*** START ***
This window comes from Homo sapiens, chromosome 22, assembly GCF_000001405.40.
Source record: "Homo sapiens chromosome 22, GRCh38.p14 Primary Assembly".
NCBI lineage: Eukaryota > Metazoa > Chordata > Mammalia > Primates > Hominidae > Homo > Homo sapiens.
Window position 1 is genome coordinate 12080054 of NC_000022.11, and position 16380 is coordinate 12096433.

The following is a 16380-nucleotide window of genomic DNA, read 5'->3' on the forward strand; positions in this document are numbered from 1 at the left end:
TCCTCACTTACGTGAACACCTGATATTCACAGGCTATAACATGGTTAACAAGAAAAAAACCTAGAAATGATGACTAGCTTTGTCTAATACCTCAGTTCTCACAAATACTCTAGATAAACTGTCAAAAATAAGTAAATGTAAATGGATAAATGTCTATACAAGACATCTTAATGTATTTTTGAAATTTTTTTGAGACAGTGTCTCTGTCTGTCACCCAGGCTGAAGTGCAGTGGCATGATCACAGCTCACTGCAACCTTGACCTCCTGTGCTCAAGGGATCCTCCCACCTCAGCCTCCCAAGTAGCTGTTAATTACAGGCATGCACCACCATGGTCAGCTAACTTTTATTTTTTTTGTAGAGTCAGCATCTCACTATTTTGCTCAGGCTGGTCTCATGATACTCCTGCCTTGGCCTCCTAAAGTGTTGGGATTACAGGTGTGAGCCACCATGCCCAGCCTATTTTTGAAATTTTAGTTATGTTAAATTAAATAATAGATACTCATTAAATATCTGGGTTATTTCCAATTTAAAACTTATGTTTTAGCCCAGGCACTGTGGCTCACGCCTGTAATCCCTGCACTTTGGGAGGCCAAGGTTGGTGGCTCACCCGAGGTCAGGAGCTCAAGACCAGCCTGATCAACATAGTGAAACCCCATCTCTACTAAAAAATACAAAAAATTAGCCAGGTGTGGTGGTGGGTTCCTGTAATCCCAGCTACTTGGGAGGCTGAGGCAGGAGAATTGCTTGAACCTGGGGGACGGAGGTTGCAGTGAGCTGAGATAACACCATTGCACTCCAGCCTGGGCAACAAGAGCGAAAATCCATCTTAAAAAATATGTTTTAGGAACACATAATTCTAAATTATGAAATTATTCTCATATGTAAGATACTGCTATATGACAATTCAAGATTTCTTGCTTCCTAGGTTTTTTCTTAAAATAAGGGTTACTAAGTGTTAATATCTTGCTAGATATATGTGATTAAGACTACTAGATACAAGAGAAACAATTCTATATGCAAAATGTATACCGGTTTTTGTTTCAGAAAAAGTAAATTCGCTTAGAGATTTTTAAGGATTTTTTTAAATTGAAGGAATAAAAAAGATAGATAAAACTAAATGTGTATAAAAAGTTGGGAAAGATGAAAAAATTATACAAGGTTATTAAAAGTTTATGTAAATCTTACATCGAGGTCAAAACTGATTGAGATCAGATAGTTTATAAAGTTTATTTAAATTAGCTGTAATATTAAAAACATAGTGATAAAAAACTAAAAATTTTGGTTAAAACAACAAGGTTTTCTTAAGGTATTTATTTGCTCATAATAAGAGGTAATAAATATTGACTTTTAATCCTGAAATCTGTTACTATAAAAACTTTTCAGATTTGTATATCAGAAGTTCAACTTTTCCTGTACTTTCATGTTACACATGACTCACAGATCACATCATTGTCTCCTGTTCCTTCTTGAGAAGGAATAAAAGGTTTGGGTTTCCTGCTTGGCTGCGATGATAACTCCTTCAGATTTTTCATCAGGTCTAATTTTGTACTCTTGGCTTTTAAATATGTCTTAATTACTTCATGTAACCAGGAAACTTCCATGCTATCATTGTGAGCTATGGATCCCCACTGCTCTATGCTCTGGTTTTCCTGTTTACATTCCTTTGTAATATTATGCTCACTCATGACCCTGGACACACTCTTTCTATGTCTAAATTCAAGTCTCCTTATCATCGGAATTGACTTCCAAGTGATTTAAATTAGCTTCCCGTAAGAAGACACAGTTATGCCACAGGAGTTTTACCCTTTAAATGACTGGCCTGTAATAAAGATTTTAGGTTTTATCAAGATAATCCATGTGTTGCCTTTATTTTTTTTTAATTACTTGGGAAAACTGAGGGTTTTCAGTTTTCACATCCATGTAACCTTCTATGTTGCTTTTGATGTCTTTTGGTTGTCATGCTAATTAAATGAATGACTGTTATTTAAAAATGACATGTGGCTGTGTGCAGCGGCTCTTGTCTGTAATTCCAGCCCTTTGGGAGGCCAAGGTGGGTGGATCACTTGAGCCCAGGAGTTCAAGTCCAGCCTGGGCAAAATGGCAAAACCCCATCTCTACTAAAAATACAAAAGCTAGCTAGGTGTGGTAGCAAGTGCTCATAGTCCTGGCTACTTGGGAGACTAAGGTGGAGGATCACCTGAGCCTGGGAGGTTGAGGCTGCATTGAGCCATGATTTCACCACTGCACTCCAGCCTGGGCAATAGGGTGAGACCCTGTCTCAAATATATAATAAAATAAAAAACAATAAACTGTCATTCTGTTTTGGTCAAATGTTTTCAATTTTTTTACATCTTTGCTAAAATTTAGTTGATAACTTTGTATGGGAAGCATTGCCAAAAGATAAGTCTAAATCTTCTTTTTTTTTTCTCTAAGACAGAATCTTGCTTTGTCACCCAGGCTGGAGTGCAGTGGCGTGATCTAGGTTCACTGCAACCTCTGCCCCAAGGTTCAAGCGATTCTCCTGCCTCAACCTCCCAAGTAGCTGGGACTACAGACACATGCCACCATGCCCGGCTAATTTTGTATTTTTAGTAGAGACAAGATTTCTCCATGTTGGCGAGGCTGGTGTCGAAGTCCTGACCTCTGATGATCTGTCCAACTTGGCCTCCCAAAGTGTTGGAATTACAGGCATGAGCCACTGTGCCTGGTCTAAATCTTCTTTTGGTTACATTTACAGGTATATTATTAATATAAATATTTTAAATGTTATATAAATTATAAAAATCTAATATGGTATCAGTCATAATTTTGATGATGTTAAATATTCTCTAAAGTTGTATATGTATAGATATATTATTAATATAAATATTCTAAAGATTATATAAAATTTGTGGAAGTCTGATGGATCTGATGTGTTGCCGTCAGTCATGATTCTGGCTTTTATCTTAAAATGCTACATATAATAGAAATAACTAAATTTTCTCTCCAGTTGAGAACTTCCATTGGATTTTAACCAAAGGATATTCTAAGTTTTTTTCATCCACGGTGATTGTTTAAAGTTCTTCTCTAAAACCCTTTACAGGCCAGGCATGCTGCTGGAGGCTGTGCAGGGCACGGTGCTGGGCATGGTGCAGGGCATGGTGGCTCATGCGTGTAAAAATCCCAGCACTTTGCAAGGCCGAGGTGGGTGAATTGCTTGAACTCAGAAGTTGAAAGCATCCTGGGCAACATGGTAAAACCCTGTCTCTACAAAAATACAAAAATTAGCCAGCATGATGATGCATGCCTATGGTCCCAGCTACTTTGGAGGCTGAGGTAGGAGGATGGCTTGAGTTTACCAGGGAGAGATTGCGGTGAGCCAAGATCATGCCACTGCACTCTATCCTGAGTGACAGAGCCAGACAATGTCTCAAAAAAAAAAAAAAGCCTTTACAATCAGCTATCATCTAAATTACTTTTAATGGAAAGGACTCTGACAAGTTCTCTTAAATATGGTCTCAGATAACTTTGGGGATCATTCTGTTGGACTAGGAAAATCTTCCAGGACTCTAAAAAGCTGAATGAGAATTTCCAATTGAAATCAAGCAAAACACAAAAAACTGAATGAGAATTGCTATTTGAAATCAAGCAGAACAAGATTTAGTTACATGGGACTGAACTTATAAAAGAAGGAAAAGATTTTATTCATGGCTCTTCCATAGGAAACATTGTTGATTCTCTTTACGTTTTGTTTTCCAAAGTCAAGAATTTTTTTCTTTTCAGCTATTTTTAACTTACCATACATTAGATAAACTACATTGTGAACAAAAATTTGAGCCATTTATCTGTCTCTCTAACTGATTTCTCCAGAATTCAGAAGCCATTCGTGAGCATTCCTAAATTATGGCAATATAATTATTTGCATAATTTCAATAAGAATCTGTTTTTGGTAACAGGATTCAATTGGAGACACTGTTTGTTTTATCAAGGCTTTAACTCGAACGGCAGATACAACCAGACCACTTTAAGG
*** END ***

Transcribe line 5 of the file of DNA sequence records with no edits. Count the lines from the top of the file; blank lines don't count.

The following is a 16380-nucleotide window of genomic DNA, read 5'->3' on the forward strand; positions in this document are numbered from 1 at the left end: